When the US Constitution was written and adopted, the process was not unlike how politics is done today. There is a tendency for people to believe that somehow back in the ages of antiquity, in this case, the late 18th century, when the founders of the republic met to draft and adopt some sort of framework for what they intended to establish, it was a process driven by some sort of mythical pureness. It is assumed that these men were all above petty infighting and squabbles, and partisanship; that they were statesmen as we are told and that means they were somehow above all of that.
That idealized view is simply not the case. When they convened to start work on the framework that would finally emerge, they did not have a clear consensus view of what the final work would be. Many had some ideas, but they hardly all agreed on the fundamentals, much less the details. So, much like today, seriously compromised work resulted.
What all this means is that there was a lot of proposals which some loved and others hated, much deal making and compromise produced considerably less than what most anyone would consider ideal. To compensate for the shortcomings, flowery language was employed to soft-sell the flawed final drafts to those who were to approve it.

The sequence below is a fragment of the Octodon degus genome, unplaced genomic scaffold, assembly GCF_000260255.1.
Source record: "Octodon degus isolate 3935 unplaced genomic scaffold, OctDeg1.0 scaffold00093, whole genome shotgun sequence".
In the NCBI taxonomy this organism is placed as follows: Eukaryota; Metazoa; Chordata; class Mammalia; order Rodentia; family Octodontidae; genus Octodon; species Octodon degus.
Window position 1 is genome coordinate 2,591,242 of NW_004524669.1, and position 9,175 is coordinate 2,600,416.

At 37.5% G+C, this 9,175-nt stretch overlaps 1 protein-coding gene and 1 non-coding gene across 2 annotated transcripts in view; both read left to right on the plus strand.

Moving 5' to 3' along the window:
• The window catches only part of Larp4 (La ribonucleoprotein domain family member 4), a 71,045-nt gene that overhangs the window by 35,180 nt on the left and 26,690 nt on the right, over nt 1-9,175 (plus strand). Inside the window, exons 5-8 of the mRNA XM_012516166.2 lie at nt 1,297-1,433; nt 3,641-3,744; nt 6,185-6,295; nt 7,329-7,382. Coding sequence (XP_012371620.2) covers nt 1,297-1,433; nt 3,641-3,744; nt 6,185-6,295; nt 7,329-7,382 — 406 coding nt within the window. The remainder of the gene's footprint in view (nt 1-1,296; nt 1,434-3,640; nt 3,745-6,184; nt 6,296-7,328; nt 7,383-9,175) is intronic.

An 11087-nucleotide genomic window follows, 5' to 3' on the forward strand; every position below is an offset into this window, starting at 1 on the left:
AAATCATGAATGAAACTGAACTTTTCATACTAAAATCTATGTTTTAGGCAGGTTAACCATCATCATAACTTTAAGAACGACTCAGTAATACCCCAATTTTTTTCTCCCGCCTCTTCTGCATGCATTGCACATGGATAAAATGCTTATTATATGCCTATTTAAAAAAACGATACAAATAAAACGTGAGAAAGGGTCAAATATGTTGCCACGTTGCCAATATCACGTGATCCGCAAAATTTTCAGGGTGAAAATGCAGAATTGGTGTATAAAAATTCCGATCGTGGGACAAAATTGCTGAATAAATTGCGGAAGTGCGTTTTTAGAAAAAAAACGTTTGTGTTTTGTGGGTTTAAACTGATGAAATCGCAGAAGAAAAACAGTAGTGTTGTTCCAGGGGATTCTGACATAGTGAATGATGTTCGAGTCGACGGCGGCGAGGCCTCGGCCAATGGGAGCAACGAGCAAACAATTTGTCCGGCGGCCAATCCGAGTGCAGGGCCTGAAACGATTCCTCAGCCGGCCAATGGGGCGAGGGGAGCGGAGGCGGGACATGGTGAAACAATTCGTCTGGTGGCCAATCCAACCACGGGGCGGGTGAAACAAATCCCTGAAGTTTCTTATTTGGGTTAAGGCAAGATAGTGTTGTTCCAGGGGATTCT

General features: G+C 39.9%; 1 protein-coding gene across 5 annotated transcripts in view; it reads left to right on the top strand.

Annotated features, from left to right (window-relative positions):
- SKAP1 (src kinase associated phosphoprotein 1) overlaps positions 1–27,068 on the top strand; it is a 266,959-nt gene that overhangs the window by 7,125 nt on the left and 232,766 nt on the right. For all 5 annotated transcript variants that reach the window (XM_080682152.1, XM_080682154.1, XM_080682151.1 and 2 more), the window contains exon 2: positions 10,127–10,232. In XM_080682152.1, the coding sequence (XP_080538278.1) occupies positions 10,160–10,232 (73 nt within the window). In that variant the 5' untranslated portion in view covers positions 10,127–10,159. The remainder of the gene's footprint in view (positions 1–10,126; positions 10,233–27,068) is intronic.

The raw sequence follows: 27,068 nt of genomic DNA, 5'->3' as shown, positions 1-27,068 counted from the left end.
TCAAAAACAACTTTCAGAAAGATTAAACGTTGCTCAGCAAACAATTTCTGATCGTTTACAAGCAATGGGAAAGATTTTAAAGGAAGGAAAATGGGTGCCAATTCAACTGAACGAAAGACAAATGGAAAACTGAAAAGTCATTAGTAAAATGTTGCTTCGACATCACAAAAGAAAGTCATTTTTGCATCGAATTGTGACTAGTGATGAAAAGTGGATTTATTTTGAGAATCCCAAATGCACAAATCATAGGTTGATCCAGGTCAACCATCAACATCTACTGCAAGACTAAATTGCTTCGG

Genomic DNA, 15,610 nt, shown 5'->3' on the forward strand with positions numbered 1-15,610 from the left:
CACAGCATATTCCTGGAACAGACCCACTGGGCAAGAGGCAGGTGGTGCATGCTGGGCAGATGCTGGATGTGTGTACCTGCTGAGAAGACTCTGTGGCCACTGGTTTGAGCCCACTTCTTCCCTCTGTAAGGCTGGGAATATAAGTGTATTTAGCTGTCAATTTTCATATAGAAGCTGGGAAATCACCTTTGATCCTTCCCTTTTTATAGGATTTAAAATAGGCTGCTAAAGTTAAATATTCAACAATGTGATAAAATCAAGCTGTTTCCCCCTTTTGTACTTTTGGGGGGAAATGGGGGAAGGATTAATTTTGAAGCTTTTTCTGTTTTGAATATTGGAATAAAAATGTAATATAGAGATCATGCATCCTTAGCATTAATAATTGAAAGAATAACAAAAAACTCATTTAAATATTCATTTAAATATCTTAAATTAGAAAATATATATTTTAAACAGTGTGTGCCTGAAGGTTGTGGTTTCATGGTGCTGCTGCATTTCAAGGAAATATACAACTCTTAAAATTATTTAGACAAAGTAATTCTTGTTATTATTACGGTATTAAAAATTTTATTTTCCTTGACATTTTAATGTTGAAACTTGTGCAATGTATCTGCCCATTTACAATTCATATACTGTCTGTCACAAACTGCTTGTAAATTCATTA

So, just like today, there was a significant amount of stupidity and outright corruption coded in the drafts, such that what emerged looked good on the surface, but it was nonetheless, very compromised. It was set up to create one crisis after another, which would eventually lead to pretty much the system we have today, IE hopelessly broken and corrupt.
Since then, the people of our nation have subsequently been programmed to look back into American history and see very little of that. However, we are unmistakenly beginning to see that corruption was there, and is still present in the constitutional system which created our current republic.